Commuter Noir

March 8th, 2006 by mnscooter

08 March, 2006 Temperature: Becoming Irrelevant

When I stepped outside this morning, the fog swirled around me like a shroud. The streetlights wore pale halos, and you could barely see the pavement from forty feet away. The gorgeous blonde dame reached for me through the doorway, whispering, “Be careful out there…”

I looked into her deep blue eyes, bright with fear, and said, “Don’t worry about me, doll. I’m bulletproof.” I gathered her into my arms for one last embrace before I disappeared into the mist. The truth was, I really would have to be careful. But there was no sense in troubling her with my problems. I ride alone.

Well, that’s not exactly true. My partner on this dark, murky commute is a tough little hombre called The Baron. He has been with me since the first snows of winter, but our partnership is almost at an end. He’s supposed to retire in twelve days, and I feel a special obligation to see that he makes it in one piece. This is always the most vulnerable time; winding down towards the end of a long and dangerous career. You get caught daydreaming at an intersection, and some clueless mug with a cellphone in one hand and a latte in the other drives a tank right over the top of you, and never looks back. I’ve seen it happen, and it isn’t pretty.

The Baron was waiting for me in the garage, as always. I thumbed the starter and he fired right up. He always did wake up a lot quicker than me. His headlights shot beams out into the misty morning, and he seemed eager to hit the road. I let him warm up a bit… for his own good. “Steady there, partner.”, I said. “We’ll get there when we get there.”

Finally, I twisted the throttle, and we rolled out into the street. I could see maybe fifty yards in front of us, so I kept our speed down to avoid any unpleasant surprises. The traffic light turned green at our approach, almost as if it could sense our presence. I began to get that creepy feeling at the nape of my neck, like somebody walking over my grave.

Old Man RiverBut we made it safely to the Old Man River Café. I parked the Baron at the curb, and ducked inside for a cuppa joe. He waited patiently for me outside, I swear I could hear him whistling. What has he got to be so darned cheerful about?

The waitress poured my coffee in her sleep, then walked back to a chair in the corner. I slugged it down hot and fast, and left a buck on the counter. No sense wasting time; we had an appointment with destiny. Outside, I got the camera out from under the Baron’s seat, and walked across the street. I wanted to get an image of him in his natural environment before they hang him by cables from the ceiling at Baron HQ. Night and fog, baby. This is our beat.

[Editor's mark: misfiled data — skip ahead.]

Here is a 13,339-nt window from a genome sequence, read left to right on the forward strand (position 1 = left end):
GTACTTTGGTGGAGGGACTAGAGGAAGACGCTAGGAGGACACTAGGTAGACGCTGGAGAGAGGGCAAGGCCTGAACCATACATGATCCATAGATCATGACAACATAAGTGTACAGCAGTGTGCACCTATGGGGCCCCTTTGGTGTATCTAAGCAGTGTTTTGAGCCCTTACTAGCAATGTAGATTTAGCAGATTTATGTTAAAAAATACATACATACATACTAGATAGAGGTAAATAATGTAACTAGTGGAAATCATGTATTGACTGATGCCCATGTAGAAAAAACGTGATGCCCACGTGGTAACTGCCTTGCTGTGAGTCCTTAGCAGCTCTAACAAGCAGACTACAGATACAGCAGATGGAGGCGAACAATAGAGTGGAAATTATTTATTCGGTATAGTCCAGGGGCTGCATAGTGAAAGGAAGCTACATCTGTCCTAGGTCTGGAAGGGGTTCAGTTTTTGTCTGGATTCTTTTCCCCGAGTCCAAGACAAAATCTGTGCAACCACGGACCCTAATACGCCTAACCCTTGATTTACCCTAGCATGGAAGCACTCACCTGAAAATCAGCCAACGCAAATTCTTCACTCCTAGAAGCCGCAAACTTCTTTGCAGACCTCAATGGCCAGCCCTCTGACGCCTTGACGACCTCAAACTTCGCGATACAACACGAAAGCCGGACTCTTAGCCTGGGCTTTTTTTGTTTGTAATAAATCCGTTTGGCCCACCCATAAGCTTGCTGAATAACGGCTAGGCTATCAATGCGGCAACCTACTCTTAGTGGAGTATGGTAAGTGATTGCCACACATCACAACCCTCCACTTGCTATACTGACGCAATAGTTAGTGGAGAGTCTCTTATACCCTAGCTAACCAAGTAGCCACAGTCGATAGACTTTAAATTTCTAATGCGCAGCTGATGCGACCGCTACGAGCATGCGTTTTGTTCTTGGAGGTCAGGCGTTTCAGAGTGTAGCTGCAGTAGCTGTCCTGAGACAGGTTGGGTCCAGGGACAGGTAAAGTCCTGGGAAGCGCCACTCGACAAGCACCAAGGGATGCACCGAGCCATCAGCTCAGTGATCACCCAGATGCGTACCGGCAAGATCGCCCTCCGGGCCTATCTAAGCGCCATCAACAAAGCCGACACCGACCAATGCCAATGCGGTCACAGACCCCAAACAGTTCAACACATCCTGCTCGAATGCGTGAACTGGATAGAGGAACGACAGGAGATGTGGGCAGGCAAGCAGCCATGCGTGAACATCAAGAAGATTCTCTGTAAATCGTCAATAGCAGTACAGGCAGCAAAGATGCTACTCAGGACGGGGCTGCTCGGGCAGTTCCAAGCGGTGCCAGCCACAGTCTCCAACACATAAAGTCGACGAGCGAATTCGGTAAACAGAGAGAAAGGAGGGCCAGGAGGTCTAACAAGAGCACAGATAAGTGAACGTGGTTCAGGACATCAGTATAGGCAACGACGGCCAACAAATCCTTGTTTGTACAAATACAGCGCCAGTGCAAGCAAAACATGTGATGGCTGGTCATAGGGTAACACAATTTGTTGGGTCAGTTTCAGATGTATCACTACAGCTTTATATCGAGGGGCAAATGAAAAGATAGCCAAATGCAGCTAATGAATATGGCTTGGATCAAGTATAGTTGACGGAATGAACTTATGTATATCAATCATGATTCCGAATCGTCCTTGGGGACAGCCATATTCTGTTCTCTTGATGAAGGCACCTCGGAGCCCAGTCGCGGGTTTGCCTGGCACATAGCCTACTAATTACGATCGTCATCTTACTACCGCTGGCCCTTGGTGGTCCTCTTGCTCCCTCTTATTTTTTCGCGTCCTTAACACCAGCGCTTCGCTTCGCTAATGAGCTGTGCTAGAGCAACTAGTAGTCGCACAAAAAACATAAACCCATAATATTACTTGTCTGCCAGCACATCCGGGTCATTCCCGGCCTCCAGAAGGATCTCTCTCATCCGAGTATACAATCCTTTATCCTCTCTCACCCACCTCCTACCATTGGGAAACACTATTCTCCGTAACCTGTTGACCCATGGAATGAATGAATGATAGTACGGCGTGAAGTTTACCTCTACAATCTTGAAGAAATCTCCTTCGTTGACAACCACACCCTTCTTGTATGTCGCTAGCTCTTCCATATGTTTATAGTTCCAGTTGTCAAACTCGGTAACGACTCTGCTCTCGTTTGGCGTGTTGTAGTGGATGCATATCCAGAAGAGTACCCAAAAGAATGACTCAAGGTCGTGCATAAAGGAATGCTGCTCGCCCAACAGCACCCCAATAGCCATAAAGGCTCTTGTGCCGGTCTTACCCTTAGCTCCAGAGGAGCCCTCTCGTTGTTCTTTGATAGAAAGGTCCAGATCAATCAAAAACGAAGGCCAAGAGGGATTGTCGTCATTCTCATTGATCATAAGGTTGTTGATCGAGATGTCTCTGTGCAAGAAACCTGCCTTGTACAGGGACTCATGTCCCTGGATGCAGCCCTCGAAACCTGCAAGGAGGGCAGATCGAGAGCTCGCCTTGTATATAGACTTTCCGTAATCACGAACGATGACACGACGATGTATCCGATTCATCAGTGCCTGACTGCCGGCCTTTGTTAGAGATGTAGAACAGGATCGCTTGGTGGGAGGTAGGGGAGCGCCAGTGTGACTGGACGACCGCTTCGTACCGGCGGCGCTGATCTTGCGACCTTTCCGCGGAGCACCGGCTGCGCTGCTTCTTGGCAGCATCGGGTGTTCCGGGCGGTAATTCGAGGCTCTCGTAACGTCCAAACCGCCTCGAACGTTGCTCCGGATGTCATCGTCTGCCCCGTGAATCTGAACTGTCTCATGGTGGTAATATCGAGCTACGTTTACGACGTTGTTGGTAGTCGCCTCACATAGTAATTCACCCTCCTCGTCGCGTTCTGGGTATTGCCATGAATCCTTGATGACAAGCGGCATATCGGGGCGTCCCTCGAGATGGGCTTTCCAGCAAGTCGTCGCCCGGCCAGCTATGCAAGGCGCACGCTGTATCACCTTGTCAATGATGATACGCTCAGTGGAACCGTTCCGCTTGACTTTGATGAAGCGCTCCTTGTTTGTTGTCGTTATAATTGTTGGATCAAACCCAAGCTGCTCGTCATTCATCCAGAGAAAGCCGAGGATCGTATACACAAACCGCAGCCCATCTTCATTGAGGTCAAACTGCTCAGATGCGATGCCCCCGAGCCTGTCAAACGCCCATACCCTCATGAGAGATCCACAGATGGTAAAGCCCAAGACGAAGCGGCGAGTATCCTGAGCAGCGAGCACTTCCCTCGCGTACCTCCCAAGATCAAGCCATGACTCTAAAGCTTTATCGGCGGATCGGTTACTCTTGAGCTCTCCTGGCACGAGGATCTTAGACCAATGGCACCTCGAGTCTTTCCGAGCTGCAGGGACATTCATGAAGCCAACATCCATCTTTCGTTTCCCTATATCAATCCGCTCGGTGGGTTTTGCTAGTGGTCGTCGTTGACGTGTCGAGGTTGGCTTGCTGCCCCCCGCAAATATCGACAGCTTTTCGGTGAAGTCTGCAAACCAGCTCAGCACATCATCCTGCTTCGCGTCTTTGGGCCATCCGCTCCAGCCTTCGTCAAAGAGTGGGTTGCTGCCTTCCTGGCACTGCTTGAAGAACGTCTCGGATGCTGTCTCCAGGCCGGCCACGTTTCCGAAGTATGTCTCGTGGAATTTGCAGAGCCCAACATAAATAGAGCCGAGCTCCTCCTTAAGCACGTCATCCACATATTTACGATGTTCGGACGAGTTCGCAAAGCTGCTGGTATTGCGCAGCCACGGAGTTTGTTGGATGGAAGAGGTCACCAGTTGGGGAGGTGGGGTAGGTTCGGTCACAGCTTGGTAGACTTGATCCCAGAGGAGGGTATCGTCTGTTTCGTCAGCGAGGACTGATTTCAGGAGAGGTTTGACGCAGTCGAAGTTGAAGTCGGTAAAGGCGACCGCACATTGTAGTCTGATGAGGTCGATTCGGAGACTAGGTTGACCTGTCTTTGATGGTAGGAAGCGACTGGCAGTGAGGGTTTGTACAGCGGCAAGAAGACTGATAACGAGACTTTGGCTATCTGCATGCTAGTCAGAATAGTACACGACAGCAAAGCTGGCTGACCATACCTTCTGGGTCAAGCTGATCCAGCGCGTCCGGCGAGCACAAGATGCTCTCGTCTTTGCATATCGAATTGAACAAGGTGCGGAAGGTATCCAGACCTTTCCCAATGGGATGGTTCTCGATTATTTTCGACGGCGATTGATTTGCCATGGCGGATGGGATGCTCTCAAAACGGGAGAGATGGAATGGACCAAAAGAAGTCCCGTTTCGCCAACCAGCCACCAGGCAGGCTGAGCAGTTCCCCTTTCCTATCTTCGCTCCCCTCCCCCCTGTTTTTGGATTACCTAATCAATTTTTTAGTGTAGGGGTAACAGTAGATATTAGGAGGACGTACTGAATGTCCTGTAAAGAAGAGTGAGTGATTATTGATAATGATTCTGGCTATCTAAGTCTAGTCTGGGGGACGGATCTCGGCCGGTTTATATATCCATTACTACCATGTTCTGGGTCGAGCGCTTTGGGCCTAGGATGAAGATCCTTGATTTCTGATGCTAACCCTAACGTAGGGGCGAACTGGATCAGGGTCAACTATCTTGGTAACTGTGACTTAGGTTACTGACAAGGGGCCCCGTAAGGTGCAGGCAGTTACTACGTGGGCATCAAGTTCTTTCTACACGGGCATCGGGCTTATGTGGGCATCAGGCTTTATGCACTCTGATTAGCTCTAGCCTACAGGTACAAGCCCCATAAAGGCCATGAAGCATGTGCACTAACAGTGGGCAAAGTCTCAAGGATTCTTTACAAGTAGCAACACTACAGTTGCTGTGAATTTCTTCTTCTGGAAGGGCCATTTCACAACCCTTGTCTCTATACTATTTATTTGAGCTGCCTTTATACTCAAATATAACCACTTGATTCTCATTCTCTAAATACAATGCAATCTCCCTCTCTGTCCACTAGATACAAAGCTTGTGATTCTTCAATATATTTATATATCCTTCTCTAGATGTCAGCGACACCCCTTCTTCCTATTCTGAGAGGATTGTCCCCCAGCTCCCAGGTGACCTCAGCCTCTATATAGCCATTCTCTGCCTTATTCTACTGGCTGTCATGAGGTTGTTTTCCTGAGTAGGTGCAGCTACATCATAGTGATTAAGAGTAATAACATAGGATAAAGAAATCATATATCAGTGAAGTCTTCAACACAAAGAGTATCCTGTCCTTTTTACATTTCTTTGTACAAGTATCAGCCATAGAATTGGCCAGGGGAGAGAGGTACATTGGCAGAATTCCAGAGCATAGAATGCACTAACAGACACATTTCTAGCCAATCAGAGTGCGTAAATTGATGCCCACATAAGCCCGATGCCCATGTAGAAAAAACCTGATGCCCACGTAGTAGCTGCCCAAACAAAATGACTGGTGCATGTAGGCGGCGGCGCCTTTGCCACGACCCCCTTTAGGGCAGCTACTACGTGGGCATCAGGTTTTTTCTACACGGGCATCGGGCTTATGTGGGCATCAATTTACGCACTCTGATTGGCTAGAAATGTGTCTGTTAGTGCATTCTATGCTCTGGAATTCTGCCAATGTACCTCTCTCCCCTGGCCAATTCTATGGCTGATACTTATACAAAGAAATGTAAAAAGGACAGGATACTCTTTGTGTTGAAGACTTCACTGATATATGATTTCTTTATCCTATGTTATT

After I took his picture, the Baron seemed anxious to move along. So I climbed into the saddle without another word and we motored on into the gloom.

The sky lightened up a bit as we neared the end of West River Road. The Red KLR Guy was riding the other way, and we waved to each other. He’s been out here other mornings, when there wasn’t ice on the roads. I’ve got to find out who he is. Seems like a straight shooter, a real stand-up joe.

We made it to work safe and on time, as usual. All that foreboding this morning was just atmospheric tension, I guess. Gives a guy the willies.

Work was work, as they say. I earned my buck and then some, `till it was time to ride back the other way. In daylight, the mood was lighter, but the traffic was heavier. I kept my head on a swivel, and The Baron never missed a beat. On East River Road, just past Summit, Tom Lindsay was riding the other way on his Ice Mint Green Stella… and wouldn’t ya know it? He waved! Some of that Scooterati gang ain’t so bad, once you meet them face to face.

We passed a few gin joints, but never stopped. For some reason, I didn’t feel like wandering tonight. Must have had something to do with the fire in the dame’s eyes when I left her. I couldn’t get it out of my mind. It looked like I was in for a warm welcome home.

Random Ramblings

March 6th, 2006 by mnscooter

06 March, 2006 Temperature: 25 degrees F (-4°C)

Old Man Winter stopped by last night, and left an inch-thick blanket of white on the ground. It was only a dusting on the roads this morning, but they were still slippery in spots. It’s nothing we haven’t dealt with before.

Good Scooter...It was almost dawn by the time we left. This happens earlier every day now. We are slowly emerging from our Winter gloom. The Baron runs well in this weather, with nary a lurch or hiccup. We have travelled 9,286 kilometers together, and he is still going strong.